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J Gambl Stud. 2012 Mar;28(1):89-103. doi: 10.1007/s10899-010-9237-6.

Executive function in pathological gamblers and healthy controls.

Author information

1
Department of Psychiatry and Behavioral Neurosciences, Wayne State University School of Medicine, Detroit, MI 48207, USA. dledgerw@med.wayne.edu

Abstract

Executive function (EF) deficits may underlie some of the impulse control problems seen in pathological gambling. Pathological gamblers (PGs, n = 45) and controls (n = 45) were compared on several measures of EF (including measures of response inhibition, working memory, cognitive flexibility and perseveration, planning and decision-making), as well as memory and intelligence tests to examine whether PGs evidence EF dysfunction. Compared with controls, PGs exhibited specific deficits on measures of planning and decision-making. PGs also exhibited relative deficits on a measure of perseveration, but this deficit was no longer significant after controlling for group differences in intelligence. These results suggest that PGs may experience deficits on specific components of EF.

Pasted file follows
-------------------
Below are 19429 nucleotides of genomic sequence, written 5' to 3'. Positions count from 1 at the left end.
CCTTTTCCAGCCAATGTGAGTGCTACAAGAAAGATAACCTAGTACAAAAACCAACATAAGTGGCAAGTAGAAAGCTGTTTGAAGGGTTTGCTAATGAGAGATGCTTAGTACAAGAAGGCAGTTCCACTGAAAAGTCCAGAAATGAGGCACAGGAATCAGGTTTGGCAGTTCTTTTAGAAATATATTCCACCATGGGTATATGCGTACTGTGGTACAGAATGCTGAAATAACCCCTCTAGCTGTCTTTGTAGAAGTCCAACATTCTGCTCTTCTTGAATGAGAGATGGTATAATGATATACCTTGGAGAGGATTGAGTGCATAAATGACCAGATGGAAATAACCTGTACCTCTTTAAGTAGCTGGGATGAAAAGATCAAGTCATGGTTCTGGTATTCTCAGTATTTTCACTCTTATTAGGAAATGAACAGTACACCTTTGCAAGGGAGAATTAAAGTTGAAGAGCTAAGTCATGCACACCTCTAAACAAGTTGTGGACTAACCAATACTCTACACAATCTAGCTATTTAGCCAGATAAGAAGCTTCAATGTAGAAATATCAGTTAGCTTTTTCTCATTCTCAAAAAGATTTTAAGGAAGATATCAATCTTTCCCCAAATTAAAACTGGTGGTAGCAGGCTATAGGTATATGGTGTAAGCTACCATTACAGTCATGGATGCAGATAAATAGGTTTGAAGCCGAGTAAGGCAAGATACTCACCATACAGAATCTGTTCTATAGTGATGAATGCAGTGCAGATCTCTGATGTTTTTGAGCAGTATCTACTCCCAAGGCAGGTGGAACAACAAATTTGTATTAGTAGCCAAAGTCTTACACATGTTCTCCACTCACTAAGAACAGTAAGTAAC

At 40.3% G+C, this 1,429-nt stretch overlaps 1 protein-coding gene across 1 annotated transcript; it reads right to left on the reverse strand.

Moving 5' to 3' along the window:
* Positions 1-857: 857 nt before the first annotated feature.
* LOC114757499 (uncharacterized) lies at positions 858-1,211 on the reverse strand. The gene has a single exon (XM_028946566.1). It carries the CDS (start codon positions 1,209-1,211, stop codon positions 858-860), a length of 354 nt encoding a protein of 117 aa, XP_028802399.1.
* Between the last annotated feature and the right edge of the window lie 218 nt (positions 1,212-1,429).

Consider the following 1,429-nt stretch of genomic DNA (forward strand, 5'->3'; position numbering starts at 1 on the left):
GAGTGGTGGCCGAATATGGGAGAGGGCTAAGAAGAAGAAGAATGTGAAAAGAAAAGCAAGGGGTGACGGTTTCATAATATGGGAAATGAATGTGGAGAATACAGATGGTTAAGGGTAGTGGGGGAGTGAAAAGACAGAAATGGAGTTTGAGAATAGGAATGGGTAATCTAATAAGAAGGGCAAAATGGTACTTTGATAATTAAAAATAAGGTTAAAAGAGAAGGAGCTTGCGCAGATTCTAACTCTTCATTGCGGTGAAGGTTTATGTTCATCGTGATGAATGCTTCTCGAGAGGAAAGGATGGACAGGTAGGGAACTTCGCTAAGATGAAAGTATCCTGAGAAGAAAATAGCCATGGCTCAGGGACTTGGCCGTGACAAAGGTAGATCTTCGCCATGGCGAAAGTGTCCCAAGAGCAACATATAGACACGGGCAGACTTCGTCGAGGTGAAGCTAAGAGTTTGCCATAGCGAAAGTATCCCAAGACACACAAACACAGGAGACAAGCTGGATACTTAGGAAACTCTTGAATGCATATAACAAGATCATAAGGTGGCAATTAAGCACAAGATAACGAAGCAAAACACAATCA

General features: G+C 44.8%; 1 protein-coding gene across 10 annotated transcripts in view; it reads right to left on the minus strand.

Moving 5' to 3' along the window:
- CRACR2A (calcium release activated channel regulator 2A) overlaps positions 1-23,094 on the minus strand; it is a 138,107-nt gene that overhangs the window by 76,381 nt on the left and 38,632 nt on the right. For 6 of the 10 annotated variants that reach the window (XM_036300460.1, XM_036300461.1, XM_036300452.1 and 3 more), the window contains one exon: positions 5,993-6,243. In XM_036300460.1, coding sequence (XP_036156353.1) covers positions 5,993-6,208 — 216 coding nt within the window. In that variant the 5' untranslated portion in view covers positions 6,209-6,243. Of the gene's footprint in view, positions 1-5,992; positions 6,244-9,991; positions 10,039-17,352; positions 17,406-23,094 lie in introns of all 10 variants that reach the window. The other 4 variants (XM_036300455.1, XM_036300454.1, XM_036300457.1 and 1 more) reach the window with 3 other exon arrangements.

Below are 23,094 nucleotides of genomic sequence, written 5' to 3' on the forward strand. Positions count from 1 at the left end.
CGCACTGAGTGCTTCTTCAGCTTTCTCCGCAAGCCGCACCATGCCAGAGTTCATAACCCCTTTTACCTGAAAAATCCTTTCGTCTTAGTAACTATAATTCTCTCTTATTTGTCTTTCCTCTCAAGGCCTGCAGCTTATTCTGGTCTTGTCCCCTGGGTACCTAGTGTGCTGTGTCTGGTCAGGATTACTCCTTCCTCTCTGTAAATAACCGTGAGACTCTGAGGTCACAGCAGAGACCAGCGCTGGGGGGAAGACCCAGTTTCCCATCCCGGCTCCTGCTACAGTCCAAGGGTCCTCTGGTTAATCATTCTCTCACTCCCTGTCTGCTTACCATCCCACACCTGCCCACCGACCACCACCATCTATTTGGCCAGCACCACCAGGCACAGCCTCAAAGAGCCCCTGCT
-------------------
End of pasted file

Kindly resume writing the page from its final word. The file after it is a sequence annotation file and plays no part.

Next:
PMID:
21253846
DOI:
10.1007/s10899-010-9237-6
[Indexed for MEDLINE]

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